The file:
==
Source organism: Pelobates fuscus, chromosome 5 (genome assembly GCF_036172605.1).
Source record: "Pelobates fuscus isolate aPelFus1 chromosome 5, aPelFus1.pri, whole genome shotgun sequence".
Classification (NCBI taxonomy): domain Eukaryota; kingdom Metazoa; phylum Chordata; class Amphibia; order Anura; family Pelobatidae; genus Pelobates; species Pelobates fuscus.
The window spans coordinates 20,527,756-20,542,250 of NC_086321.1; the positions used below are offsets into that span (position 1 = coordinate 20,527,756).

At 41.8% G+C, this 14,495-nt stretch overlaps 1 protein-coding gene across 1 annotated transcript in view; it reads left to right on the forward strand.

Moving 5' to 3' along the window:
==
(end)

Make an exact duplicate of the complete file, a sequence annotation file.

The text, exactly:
Source organism: Pelobates fuscus, chromosome 5 (genome assembly GCF_036172605.1).
Source record: "Pelobates fuscus isolate aPelFus1 chromosome 5, aPelFus1.pri, whole genome shotgun sequence".
Classification (NCBI taxonomy): domain Eukaryota; kingdom Metazoa; phylum Chordata; class Amphibia; order Anura; family Pelobatidae; genus Pelobates; species Pelobates fuscus.
The window spans coordinates 20,527,756-20,542,250 of NC_086321.1; the positions used below are offsets into that span (position 1 = coordinate 20,527,756).

At 41.8% G+C, this 14,495-nt stretch overlaps 1 protein-coding gene across 1 annotated transcript in view; it reads left to right on the forward strand.

Moving 5' to 3' along the window: